Mumbai: Former chief minister Devendra Fadnavis and state irrigation minister Jayant Patil got into a Twitter spat on Tuesday over a 'Free Kashmir' placard at a rally to protest the JNU violence, held at the Gateway of India here.
Fadnavis tagged a picture of the poster on his Twitter account and asked what exactly was the protest for and if Chief Minister Uddhav Thackeray will tolerate this "anti-India campaign" right under his nose.
"Protest is for what exactly? Why slogans of 'Free Kashmir'? How can we tolerate such separatist elements in Mumbai? 'Free Kashmir' slogans by Azadi gang at 2km from CMO? Uddhavji are you going to tolerate this free Kashmir anti-India campaign right under your nose???" (sic) Fadnavis asked.
Patil, in a response to Fadnavis, accused him of trying to confuse people by "decoding words" in a hateful manner. "Devendraji, it's 'free kashmir' from all discriminations, bans on cellular networks and central control.
Devendraji It’s 'free Kashmir' from all discriminations, bans on cellular networks and central control. I can't believe that responsible leader like you trying to confuse people by decoding words in such a hatred way. Is it losing power or losing self control? #JNUViolence https://t.co/wr3KPnWr5n— Jayant Patil (@Jayant_R_Patil) January 7, 2020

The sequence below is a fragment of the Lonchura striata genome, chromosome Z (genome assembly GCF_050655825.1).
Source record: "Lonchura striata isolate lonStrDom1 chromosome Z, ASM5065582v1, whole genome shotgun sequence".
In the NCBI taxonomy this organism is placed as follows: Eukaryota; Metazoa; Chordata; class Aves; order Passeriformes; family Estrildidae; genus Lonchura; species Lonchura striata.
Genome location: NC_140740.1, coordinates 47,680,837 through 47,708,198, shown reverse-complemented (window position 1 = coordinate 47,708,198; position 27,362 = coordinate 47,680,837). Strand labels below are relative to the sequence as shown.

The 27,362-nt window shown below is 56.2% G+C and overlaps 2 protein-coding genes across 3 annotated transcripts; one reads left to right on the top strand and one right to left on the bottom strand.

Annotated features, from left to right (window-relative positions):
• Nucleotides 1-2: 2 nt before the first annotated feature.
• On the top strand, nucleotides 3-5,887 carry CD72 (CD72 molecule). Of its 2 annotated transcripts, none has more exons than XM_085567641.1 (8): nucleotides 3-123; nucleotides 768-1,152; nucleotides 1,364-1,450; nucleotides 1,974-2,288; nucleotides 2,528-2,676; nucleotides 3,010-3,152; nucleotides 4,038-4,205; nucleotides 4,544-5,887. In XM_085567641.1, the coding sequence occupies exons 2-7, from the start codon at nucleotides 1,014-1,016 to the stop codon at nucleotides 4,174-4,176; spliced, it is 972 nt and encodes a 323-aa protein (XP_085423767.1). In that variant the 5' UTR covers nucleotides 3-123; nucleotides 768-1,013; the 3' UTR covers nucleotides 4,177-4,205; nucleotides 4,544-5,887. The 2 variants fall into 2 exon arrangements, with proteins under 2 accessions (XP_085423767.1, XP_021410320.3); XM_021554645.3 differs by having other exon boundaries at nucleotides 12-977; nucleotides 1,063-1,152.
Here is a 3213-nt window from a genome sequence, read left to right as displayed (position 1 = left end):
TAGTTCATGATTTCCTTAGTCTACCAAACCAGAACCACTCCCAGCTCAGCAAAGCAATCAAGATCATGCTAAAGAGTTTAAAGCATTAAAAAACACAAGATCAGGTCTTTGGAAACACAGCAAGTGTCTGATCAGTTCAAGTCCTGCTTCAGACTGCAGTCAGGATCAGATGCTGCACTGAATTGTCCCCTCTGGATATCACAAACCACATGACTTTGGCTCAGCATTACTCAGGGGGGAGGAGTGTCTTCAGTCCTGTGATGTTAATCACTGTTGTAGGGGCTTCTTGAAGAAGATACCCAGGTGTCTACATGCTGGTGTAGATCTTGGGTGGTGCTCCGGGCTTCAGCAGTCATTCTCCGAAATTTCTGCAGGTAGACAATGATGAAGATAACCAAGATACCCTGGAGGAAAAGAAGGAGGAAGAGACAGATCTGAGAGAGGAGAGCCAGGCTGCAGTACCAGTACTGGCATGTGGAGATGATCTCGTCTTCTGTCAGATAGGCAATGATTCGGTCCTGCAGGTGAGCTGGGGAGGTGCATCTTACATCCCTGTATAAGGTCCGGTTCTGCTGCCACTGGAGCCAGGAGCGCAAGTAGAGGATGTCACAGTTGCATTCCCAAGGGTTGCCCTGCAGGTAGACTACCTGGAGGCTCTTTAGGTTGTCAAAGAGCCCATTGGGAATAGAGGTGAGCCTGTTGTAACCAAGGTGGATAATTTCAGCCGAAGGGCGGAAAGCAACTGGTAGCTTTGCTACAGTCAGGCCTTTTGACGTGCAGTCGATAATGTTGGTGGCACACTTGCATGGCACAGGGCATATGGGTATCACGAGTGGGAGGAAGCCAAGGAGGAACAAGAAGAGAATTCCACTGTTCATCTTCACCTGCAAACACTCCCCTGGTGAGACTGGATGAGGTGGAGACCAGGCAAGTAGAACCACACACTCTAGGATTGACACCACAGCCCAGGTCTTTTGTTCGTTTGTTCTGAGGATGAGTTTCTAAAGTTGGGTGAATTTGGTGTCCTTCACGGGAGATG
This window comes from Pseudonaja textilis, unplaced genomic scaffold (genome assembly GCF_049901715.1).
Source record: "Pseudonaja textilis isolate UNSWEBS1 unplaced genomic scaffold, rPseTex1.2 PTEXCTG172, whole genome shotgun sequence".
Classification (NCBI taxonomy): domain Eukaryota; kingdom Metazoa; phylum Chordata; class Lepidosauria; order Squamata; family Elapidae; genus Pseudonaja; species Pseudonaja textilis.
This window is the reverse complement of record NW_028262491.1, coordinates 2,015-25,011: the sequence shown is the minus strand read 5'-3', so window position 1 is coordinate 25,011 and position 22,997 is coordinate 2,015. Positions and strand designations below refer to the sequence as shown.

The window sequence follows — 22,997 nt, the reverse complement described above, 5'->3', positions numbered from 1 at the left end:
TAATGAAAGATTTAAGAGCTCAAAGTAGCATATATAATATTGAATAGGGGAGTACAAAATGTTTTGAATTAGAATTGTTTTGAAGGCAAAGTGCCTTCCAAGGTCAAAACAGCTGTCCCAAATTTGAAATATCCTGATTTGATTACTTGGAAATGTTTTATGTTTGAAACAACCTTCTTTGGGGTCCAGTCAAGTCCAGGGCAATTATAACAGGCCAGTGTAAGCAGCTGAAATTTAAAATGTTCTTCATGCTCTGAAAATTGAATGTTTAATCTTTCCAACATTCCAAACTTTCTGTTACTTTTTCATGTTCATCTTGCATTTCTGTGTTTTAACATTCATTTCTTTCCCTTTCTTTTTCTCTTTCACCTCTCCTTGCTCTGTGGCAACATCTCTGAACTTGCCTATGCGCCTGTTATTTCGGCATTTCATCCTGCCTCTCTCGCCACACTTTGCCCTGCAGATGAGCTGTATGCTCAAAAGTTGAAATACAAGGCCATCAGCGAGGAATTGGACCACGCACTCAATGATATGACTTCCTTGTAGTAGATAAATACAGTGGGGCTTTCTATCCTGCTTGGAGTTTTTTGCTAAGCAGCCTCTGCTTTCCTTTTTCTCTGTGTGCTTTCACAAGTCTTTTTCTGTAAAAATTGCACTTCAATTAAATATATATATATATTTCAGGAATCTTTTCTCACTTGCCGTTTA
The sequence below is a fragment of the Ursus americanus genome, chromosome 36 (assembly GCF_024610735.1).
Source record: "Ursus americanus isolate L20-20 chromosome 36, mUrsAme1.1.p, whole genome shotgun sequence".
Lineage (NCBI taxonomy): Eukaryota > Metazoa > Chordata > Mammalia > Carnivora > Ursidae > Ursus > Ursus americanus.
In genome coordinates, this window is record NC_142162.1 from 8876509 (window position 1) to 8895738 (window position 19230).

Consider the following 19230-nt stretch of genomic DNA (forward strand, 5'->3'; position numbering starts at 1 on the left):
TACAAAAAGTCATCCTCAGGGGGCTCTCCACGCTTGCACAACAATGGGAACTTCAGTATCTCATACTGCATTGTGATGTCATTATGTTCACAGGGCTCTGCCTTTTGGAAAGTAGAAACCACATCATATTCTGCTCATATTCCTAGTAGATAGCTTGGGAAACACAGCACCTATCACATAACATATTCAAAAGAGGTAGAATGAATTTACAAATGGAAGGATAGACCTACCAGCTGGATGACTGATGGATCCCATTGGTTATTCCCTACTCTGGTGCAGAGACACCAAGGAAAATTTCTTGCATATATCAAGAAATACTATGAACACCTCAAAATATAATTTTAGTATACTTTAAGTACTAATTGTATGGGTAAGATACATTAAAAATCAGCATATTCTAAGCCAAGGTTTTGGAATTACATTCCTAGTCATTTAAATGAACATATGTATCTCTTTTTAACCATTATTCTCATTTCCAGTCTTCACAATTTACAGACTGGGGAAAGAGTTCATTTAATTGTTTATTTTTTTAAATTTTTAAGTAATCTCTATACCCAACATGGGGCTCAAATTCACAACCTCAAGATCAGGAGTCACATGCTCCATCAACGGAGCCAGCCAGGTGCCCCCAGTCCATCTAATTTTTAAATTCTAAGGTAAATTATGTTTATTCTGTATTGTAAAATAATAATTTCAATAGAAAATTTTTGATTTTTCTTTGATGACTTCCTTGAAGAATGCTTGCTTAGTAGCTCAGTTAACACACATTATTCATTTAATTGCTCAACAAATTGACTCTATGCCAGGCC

I can't believe that a responsible leader like you trying to confuse people by decoding words in such a hatred way. Is it losing power or losing self-control?" (sic) he asked.
Fadnavis hit back saying for them nation comes first and that he did not expect "vote bank politics", from Patil. "What a pity! Now separatist tendencies get a Government advocate," he said.
"Jayantrao, this vote bank politics is not expected from you. Kashmir has already been freed from discrimination and certain curbs have been there for decades for security concerns. Be it in Govt or opposition, for us, the only principle is NATION FIRST!" Fadnavis tweeted.
Shiv Sena MP Sanjay Raut clarified that it would not tolerate if anyone talks of freedom of Kashmir from India. "I read that those who held the 'Free Kashmir' poster clarified that they want to be free of restrictions on Internet services, mobile services, and other issues. It doesn't mean that they advocate freedom from India," Raut said.
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